Food fans have their say

August 03, 2005|By Lisa Respers France | Lisa Respers France,SPECIAL TO THE SUN

Virginia Franklin may not be able to eat many of the foods she loves, but she can certainly write about them.

A recipient of gastric bypass surgery, the South Carolina resident is the creator of the Accidental Gourmet, a food blog of recipes, cooking techniques and culinary musings. So while she spends hours gathering information and crafting words that will guide visitors to her blog through the heavenly delights of gastronomy, she does not indulge.

"It's my creative palate," said Franklin, who is also writing a cookbook and is married to a chef. "There are some things that I can't eat anymore because my body just won't allow it, but I can write about it and remember what it tasted like."

Blogs, short for Web logs, are online journals that have exploded on the Internet over the past few years. In these diaries, bloggers can write about whatever they choose, post photos and invite others to comment on or discuss the content of their Web pages.

The power of the blog has taken center stage recently, especially in the political arena. Bloggers were credited with exposing information that led to the resignation of Mississippi Sen. Trent Lott as Republican majority leader and the questioning of the authenticity of National Guard documents relating to President George W. Bush and acquired by CBS News, a scandal that came to be known as Rathergate.

But many of the blogs on the Net are not so controversial and for the curious epicures, they are providing information and bringing together food fans.

Whether you are searching for an obscure recipe, wondering about a new wine or in need of a review of a local restaurant, there is a blog waiting for you. In the 21st century, blogs are forming bastions of bons vivants for what has been described as a huge "virtual dinner party."

"The best part is the interaction," said Derrick Schneider, whose Obsession With Food blog began almost three years ago after friends who enjoyed his frequent e-mails on the topic suggested he start blogging. "People will e-mail me and I have interaction with a whole group of people who I may never meet."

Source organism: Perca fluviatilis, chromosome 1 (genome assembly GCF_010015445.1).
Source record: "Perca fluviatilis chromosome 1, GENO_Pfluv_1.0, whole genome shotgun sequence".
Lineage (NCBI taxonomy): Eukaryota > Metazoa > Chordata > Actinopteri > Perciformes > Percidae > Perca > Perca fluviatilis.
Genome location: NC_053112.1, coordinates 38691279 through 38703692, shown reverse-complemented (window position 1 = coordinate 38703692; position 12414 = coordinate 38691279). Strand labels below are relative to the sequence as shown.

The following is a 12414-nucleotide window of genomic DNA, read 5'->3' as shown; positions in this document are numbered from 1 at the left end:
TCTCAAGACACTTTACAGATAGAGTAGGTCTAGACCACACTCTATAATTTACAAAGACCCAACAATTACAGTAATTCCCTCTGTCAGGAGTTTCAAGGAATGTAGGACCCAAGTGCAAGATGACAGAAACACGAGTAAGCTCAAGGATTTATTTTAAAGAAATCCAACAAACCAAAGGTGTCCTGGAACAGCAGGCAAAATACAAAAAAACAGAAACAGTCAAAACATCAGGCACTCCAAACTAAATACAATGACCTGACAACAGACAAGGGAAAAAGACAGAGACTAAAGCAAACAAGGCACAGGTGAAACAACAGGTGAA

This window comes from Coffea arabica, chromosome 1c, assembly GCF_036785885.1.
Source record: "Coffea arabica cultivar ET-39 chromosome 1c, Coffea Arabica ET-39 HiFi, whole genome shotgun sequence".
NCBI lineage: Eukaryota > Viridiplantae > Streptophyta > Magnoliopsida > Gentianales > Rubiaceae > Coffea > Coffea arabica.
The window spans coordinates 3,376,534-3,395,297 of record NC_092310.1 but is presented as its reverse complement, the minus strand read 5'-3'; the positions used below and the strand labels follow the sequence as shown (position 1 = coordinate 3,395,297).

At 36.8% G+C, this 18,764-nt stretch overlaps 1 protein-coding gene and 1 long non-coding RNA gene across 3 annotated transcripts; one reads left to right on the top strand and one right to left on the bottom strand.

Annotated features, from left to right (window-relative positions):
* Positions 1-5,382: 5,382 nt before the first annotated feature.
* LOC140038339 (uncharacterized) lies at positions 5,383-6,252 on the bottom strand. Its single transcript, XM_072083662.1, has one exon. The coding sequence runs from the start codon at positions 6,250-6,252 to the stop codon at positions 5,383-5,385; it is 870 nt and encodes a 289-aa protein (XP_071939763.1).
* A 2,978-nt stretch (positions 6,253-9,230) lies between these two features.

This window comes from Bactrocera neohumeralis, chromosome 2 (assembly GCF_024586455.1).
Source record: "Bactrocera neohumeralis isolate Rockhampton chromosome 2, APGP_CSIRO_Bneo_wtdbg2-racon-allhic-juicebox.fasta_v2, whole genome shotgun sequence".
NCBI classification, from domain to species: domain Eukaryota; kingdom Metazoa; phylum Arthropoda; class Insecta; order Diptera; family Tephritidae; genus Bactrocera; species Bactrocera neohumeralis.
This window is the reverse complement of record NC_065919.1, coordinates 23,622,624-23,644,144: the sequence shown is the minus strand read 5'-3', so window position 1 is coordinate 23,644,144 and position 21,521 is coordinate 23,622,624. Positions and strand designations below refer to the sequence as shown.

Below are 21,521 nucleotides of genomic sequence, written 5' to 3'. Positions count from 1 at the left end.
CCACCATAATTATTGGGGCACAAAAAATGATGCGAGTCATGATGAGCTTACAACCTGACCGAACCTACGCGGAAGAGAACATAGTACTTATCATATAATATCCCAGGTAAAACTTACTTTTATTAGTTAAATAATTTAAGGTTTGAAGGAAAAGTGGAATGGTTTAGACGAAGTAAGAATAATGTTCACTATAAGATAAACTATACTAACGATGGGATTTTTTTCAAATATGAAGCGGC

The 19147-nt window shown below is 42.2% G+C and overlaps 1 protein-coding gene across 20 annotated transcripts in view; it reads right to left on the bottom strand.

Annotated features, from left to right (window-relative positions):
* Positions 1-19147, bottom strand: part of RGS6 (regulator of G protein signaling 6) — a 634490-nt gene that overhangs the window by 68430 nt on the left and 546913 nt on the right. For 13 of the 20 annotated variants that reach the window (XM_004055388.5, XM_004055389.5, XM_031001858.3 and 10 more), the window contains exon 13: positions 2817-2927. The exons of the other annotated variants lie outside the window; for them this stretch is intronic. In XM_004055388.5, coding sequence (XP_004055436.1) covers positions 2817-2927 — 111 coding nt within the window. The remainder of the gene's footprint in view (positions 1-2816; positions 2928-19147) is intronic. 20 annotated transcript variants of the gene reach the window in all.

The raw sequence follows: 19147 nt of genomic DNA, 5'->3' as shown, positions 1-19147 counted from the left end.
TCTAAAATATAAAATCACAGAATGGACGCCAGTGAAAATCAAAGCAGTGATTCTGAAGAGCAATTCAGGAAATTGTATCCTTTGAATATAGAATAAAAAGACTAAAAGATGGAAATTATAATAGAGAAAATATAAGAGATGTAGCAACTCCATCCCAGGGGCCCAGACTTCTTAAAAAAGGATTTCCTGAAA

Food has long been a passion for people, and writing and reading about it is an extension of that love, according to Barrett P. Brenton, a nutritional anthropologist and associate professor at St. John's University in New York.

"There are two fundamental things we need to do to survive as a species and eating is one of them," said Brenton, who also points to the popularity of cooking shows and the emergence of the Food Network as evidence that food holds a dear place in the hearts of many.

"Blogs are examples of individuals being able to free-form and that's one of the great things about the Internet in that they can go on blogging and sharing their thoughts with others for days on end. People didn't have that availability of expression before," said Brenton.

From amateur chefs to professionals, singles enjoying the nightlife to mothers with mouths to feed, vegetarians to carnivores, practically everyone has gotten in on blogging. There are blogs about baking, herbs, restaurants, wine and just about any cuisine you can imagine.

For the most part, blogging requires only some time and the ability it takes to write an e-mail. One exception is Danny Grinberg who needs cold hard cash, or at least a credit card. His blog, A Year in Food, documents 365 days of dining out. The 23-year-old New York resident began Jan. 1 and estimates that he has spent at least $5,000 on his venture.

"I am a paralegal at a law firm and I work heaps of overtime to pay for it," said Grinberg, whose meals have ranged from a couple of bucks for pizza to $500 for a sushi meal at one of New York's hottest restaurants, Masa. "I've met a lot of other bloggers and it has created a great dialogue with people who are interested in what I am doing."

Many blogs receive thousands of visits per day. Alaina Browne learned just how extensive the world of blogging can be after she published a quote on her Web log, A Full Belly, which she attributed to Dan Barber, the chef behind the Manhattan restaurant Blue Hill and now Blue Hill at Stone Barns.

Browne had written that Barber had said of foie gras, "I'd rather eat a force-fed duck than a Tyson's chicken." She quickly received an e-mail from celebrated cookbook author Paula Wolfert informing her that Barber had actually been quoting her quote of "I'd rather be a force-fed duck than a Tyson's chicken."

"Having a blog takes more work than you might imagine, but it's a great opportunity to share what you are passionate about," said Browne, who moved from New York to San Francisco last summer.

"I do get requests a lot of times from people assuming that you are an encyclopedia of restaurants, but San Francisco is a great food town, as is New York, so there is a lot to write about," she added.

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